The 2019 Best Aftermarket Catalytic Converters For Your Car
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If you’re reading this, it means your car needs a new catalytic converter. With that being said, you have come to the right place. We listed the best aftermarket catalytic converters for your car. But in truth, it’s not about choosing the best. You should be more concerned about choosing the right unit.
What Is A Catalytic Converter?
Not all vehicles are the same, but they all have catalytic converters. All 1996 and newer vehicles are OBD2 compliant and are equipped with catalytic converters. This holds true regardless if the vehicle has a gasoline or diesel engine.
Without the catalytic converter, your modern vehicle will refuse to start. In some cases, it may start but run poorly at the expense of dismal fuel economy. This is because the catalytic converter is more than just an expensive metal shell. It is responsible for converting the toxic fumes of combustion from toxic to not-so-toxic. From a scientific point of view, the catalytic converter combines toxic hydrocarbons and carbon monoxide with oxygen. The result is a mishmash of carbon dioxide and water exiting the tailpipe.
What Are The Symptoms Of A Bad Catalytic Converter?
Truth be told, the catalytic converter in your vehicle was designed to last a long time. And by this I mean it is designed to last the life of your car. But external forces and internal engine problems can deteriorate the performance and longevity of the catalytic converter.
The primary symptom of a bad, broken, failing, or deteriorating catalytic converter is a check engine light or MIL (Malfunction Indication Lamp). This is followed by poor performance, sluggish acceleration, engine misfires, and increased emissions. The check engine light is accompanied by an OBD2 fault code or trouble code. In the case of the catalytic converter, the trouble code is P0420. The technical meaning of P0420 code is Catalyst System Efficiency below Threshold in Bank 1.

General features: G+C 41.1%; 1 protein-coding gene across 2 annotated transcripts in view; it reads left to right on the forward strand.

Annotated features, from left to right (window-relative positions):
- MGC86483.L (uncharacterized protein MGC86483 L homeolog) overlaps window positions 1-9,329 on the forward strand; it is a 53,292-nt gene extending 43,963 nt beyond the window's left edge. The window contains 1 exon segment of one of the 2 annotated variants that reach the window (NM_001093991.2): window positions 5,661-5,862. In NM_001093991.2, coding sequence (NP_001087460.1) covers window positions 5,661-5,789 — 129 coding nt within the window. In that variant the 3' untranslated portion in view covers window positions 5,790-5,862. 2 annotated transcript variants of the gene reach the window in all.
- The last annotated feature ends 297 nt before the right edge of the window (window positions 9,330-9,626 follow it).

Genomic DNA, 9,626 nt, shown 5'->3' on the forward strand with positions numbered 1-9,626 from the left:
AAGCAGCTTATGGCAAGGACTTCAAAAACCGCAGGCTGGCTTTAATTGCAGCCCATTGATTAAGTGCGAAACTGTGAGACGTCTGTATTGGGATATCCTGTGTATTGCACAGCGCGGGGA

In some cases, there might be more than one trouble code. The P0420 code may be accompanied by other related trouble codes such as P0421, P0422, and P0423.
The 2019 Best Catalytic Converters
**Below, you'll find our more detailed reviews, but you can also click the links above to see current prices or read customer reviews on Amazon.
Flowmaster is one of the best brands in vehicle exhaust systems. This 3” catalytic converter is 49-state legal and is designed to meet federal EPA emission requirements. It features a stainless steel outer shell and an internal substrate material to provide maximum efficiency without restricting flow.
However, this catalytic converter is not ideal for use in emission restrictive states. It is also non-CARB compliant, so you better take this into consideration. But for the $70 price, it’s hard to find a better catalytic converter with better flow characteristics than the Flowmaster.
The Walker 16468 catalytic converter is designed for use on 1996 and newer OBD-compliant vehicles. It features thicker OEM-style flanges, hangers, and brackets for maximum strength. It is constructed from a stainless steel and aluminized shell. It even comes with a built-in heat shield to enhance durability.
But what makes the Walker catalytic converter special is the direct flange-to-flange design. The exhaust inlet connection is a 3-bolt welded flange while the exhaust outlet connection is a 2-bolt welded flange. This design ensures zero leaks and reliable performance.
With a stainless steel construction and Federal emissions compliant design, the Magnaflow 99205HM is one of the best and most affordable universal-fit catalytic converters for modern OBD2 vehicles.